*February 20, 2012*

Illiquidity is well-known to be a significant determinant of stock and bond returns. We are the first to estimate illiquidity premia in equity option markets using effective spreads for a large cross-section of firms. The risk-adjusted return spread for illiquid over liquid options is 23 bps per day for calls. The spread for puts is somewhat lower but still significant at 13 bps per day. The spread is generally largest for out-of-the money options.

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academic
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K. Barraclough, and R. Whaley: "Early Exercise of Put Options on Stocks"

*February 20, 2012*

U.S. exchange-traded stock options are exercisable before expiration. While put options should frequently be exercised early to earn interest, they are not. In this paper, we derive an early exercise decision rule and then examine actual exercise behavior during the period January 1996 through September 2008. We find that more than 3.96 million puts that should have been exercised early remain unexercised, representing over 3.7% of all outstanding puts. We also find that failure to exercise cost put option holders $1.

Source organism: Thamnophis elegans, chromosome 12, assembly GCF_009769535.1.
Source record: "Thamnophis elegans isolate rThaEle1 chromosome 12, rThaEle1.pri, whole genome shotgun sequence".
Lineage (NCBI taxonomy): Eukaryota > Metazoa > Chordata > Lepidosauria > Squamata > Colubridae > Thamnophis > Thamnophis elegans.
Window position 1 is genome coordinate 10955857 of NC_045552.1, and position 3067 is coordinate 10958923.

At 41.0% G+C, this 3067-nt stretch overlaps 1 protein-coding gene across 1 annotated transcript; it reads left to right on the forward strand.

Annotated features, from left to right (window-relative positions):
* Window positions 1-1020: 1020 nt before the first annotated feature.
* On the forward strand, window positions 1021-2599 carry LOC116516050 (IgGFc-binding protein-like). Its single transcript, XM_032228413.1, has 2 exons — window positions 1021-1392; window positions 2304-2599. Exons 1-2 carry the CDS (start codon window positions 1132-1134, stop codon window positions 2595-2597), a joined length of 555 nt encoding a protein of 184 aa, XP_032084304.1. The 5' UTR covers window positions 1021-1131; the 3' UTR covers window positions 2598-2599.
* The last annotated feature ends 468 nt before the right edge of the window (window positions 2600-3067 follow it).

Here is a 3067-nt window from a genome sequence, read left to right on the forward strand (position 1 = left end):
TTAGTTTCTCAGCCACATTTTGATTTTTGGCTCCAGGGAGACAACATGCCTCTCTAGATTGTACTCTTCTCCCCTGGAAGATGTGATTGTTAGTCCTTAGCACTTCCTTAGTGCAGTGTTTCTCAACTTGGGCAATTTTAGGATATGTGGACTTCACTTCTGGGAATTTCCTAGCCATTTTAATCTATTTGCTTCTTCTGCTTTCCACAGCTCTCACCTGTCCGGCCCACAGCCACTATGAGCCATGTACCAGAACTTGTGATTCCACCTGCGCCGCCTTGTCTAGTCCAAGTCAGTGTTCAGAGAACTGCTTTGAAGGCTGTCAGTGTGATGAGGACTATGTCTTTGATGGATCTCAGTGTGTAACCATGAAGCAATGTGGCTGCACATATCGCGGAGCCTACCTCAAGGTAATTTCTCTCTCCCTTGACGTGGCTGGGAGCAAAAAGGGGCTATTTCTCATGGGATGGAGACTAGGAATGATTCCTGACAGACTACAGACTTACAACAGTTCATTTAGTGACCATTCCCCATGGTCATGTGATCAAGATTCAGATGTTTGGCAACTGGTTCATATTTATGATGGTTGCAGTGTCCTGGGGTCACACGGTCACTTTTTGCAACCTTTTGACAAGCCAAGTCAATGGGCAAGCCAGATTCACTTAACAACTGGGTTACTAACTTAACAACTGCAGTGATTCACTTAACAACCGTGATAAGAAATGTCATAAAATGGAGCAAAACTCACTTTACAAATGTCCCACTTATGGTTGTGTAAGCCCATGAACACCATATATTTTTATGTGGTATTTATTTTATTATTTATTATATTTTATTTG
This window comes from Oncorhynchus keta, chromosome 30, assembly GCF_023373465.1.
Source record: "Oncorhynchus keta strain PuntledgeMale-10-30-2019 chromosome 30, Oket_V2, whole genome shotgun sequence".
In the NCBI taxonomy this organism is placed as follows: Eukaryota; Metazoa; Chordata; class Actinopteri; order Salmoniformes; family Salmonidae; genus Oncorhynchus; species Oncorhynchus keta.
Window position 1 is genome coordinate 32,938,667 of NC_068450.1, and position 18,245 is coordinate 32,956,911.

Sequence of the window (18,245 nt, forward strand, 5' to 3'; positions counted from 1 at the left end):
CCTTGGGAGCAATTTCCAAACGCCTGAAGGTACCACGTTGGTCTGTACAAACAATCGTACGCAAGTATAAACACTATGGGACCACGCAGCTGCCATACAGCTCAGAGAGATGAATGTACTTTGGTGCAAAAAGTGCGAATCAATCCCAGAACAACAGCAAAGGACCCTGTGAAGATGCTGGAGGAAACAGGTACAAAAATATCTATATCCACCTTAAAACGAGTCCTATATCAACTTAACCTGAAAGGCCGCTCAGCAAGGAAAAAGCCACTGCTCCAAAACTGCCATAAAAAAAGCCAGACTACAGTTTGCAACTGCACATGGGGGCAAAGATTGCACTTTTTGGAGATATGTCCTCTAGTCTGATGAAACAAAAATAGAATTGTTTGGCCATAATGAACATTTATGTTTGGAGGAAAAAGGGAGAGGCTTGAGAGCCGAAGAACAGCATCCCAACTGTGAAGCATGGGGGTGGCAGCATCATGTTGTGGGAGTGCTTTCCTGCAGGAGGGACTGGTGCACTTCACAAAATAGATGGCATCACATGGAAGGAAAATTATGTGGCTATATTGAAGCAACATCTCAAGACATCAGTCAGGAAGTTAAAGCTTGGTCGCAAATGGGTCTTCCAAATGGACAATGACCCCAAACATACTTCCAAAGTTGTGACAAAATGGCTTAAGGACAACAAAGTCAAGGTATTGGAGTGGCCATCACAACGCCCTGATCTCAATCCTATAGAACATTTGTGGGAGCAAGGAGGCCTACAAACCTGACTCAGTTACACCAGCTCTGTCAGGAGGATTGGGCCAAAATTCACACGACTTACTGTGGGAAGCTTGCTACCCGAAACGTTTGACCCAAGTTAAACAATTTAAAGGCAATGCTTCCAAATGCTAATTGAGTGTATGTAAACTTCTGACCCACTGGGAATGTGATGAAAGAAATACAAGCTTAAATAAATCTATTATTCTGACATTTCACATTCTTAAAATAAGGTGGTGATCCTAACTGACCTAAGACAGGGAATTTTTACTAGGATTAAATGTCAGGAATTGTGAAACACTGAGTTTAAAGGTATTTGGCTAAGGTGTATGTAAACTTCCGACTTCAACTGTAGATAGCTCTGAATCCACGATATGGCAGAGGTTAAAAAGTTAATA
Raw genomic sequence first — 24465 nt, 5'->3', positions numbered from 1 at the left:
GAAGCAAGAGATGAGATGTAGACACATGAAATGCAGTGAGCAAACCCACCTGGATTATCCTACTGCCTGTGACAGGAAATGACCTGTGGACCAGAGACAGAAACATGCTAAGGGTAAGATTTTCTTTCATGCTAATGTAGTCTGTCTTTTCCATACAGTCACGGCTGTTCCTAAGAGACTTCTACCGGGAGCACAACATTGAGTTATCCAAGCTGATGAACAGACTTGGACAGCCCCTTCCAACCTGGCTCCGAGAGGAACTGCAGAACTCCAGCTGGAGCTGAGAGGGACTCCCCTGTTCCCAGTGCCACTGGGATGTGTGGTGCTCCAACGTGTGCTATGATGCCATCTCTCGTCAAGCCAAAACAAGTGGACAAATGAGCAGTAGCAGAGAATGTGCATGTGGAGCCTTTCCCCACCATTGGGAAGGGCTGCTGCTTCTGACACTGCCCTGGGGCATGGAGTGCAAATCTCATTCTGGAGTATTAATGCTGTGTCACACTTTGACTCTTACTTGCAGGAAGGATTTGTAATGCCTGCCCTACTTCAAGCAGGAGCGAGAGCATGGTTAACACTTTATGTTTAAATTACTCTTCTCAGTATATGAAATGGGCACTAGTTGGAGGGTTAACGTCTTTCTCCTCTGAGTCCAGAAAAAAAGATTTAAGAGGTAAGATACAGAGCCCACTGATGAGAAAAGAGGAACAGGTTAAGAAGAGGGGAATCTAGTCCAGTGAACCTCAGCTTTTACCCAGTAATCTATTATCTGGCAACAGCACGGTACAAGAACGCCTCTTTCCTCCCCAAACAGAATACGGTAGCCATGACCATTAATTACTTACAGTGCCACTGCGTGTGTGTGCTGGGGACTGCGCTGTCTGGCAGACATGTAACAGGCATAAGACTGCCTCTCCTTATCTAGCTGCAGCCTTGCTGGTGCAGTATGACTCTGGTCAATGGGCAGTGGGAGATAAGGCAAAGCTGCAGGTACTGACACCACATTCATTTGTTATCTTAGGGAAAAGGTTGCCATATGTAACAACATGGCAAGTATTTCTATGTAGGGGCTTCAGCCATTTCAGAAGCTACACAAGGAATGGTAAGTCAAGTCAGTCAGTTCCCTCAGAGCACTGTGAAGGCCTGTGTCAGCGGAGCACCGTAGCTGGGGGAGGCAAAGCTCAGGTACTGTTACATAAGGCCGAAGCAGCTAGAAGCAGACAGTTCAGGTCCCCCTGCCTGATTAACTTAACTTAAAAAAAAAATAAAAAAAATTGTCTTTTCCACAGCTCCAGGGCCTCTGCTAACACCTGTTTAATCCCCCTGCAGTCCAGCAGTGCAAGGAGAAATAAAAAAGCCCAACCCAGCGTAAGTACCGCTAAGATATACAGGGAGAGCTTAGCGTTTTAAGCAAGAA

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academic
###
T. Bali and S. Murray: "Does Risk-Neutral Skewness Predict the Cross-Section of Equity Option Portfolio Returns?"

*February 20, 2012*